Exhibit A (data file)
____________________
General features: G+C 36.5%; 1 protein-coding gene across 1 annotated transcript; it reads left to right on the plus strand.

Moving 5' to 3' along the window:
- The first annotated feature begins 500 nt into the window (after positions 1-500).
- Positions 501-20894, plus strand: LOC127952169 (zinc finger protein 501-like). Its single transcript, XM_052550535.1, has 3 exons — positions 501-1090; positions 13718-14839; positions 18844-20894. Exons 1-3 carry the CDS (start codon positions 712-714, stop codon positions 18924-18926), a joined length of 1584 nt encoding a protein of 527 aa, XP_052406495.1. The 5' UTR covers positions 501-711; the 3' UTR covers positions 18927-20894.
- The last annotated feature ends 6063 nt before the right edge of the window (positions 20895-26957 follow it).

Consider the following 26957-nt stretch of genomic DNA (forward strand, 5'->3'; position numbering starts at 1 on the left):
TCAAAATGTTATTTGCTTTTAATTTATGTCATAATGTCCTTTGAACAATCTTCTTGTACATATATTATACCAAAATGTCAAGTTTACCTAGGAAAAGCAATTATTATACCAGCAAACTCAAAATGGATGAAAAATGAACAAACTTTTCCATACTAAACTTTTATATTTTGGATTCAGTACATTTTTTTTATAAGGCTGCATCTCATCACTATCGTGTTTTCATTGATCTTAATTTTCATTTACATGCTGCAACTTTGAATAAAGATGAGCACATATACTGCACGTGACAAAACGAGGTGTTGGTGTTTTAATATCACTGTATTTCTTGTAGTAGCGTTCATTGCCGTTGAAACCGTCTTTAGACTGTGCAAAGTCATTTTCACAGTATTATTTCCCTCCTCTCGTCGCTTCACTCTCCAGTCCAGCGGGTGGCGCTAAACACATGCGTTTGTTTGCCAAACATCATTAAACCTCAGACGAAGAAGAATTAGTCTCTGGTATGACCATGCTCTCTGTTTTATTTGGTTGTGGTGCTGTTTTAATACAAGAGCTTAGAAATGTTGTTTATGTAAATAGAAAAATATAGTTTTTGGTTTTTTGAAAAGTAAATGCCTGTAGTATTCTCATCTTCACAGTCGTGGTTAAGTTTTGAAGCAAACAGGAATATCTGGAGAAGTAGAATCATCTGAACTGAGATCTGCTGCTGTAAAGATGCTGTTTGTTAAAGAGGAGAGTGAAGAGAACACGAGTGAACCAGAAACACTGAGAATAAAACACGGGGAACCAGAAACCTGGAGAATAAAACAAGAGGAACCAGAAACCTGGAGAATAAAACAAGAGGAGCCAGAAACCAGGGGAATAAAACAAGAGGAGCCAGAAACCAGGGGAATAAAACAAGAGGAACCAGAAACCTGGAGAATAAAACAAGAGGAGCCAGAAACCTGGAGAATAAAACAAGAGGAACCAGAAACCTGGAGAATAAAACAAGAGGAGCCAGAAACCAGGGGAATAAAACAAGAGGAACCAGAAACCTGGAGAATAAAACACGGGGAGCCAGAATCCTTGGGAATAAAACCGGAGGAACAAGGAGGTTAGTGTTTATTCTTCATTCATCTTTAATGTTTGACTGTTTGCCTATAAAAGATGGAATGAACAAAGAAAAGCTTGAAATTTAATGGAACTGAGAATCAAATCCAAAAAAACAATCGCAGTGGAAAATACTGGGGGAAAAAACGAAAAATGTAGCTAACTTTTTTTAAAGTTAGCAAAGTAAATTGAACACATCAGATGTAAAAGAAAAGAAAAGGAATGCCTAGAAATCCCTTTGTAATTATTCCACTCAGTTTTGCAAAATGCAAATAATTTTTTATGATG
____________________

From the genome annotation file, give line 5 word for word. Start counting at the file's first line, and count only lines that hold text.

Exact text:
- The last annotated feature ends 6063 nt before the right edge of the window (positions 20895-26957 follow it).